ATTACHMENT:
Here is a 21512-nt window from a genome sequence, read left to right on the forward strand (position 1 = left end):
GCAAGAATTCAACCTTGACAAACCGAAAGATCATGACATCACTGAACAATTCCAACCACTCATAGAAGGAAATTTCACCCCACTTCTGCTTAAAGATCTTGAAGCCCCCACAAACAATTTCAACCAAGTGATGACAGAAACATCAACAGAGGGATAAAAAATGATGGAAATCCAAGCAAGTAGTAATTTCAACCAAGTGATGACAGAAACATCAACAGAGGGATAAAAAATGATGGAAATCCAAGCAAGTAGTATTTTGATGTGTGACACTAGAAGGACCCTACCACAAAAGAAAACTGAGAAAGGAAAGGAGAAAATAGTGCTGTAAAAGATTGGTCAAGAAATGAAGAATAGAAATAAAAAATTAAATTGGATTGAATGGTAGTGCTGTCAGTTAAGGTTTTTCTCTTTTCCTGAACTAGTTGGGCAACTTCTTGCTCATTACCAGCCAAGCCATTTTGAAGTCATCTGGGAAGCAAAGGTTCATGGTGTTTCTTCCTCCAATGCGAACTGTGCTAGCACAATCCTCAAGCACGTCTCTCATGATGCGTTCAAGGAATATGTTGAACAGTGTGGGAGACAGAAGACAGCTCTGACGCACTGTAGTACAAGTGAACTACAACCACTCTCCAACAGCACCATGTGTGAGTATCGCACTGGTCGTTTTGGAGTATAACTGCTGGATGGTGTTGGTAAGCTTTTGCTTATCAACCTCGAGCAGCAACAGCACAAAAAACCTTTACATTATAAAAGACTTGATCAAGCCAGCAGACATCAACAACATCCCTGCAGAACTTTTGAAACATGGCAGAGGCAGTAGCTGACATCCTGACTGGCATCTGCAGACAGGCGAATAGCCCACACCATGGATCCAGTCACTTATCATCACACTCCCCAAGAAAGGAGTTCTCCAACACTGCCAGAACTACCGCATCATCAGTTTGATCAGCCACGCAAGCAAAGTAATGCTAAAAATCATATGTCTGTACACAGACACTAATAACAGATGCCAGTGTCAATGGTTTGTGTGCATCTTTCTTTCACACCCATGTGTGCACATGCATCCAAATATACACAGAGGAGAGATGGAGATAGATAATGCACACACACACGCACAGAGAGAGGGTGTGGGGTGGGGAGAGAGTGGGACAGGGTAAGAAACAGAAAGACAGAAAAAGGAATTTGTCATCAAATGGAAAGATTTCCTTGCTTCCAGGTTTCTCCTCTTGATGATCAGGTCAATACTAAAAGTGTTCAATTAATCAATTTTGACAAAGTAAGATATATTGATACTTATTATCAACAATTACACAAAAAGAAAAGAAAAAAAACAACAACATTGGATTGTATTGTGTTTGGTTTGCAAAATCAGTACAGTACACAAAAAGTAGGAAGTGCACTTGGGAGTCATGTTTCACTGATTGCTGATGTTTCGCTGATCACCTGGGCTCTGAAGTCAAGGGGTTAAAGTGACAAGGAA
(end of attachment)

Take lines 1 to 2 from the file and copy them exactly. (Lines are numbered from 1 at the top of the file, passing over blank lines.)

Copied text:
Here is a 21512-nt window from a genome sequence, read left to right on the forward strand (position 1 = left end):
GCAAGAATTCAACCTTGACAAACCGAAAGATCATGACATCACTGAACAATTCCAACCACTCATAGAAGGAAATTTCACCCCACTTCTGCTTAAAGATCTTGAAGCCCCCACAAACAATTTCAACCAAGTGATGACAGAAACATCAACAGAGGGATAAAAAATGATGGAAATCCAAGCAAGTAGTAATTTCAACCAAGTGATGACAGAAACATCAACAGAGGGATAAAAAATGATGGAAATCCAAGCAAGTAGTATTTTGATGTGTGACACTAGAAGGACCCTACCACAAAAGAAAACTGAGAAAGGAAAGGAGAAAATAGTGCTGTAAAAGATTGGTCAAGAAATGAAGAATAGAAATAAAAAATTAAATTGGATTGAATGGTAGTGCTGTCAGTTAAGGTTTTTCTCTTTTCCTGAACTAGTTGGGCAACTTCTTGCTCATTACCAGCCAAGCCATTTTGAAGTCATCTGGGAAGCAAAGGTTCATGGTGTTTCTTCCTCCAATGCGAACTGTGCTAGCACAATCCTCAAGCACGTCTCTCATGATGCGTTCAAGGAATATGTTGAACAGTGTGGGAGACAGAAGACAGCTCTGACGCACTGTAGTACAAGTGAACTACAACCACTCTCCAACAGCACCATGTGTGAGTATCGCACTGGTCGTTTTGGAGTATAACTGCTGGATGGTGTTGGTAAGCTTTTGCTTATCAACCTCGAGCAGCAACAGCACAAAAAACCTTTACATTATAAAAGACTTGATCAAGCCAGCAGACATCAACAACATCCCTGCAGAACTTTTGAAACATGGCAGAGGCAGTAGCTGACATCCTGACTGGCATCTGCAGACAGGCGAATAGCCCACACCATGGATCCAGTCACTTATCATCACACTCCCCAAGAAAGGAGTTCTCCAACACTGCCAGAACTACCGCATCATCAGTTTGATCAGCCACGCAAGCAAAGTAATGCTAAAAATCATATGTCTGTACACAGACACTAATAACAGATGCCAGTGTCAATGGTTTGTGTGCATCTTTCTTTCACACCCATGTGTGCACATGCATCCAAATATACACAGAGGAGAGATGGAGATAGATAATGCACACACACACGCACAGAGAGAGGGTGTGGGGTGGGGAGAGAGTGGGACAGGGTAAGAAACAGAAAGACAGAAAAAGGAATTTGTCATCAAATGGAAAGATTTCCTTGCTTCCAGGTTTCTCCTCTTGATGATCAGGTCAATACTAAAAGTGTTCAATTAATCAATTTTGACAAAGTAAGATATATTGATACTTATTATCAACAATTACACAAAAAGAAAAGAAAAAAAACAACAACATTGGATTGTATTGTGTTTGGTTTGCAAAATCAGTACAGTACACAAAAAGTAGGAAGTGCACTTGGGAGTCATGTTTCACTGATTGCTGATGTTTCGCTGATCACCTGGGCTCTGAAGTCAAGGGGTTAAAGTGACAAGGAA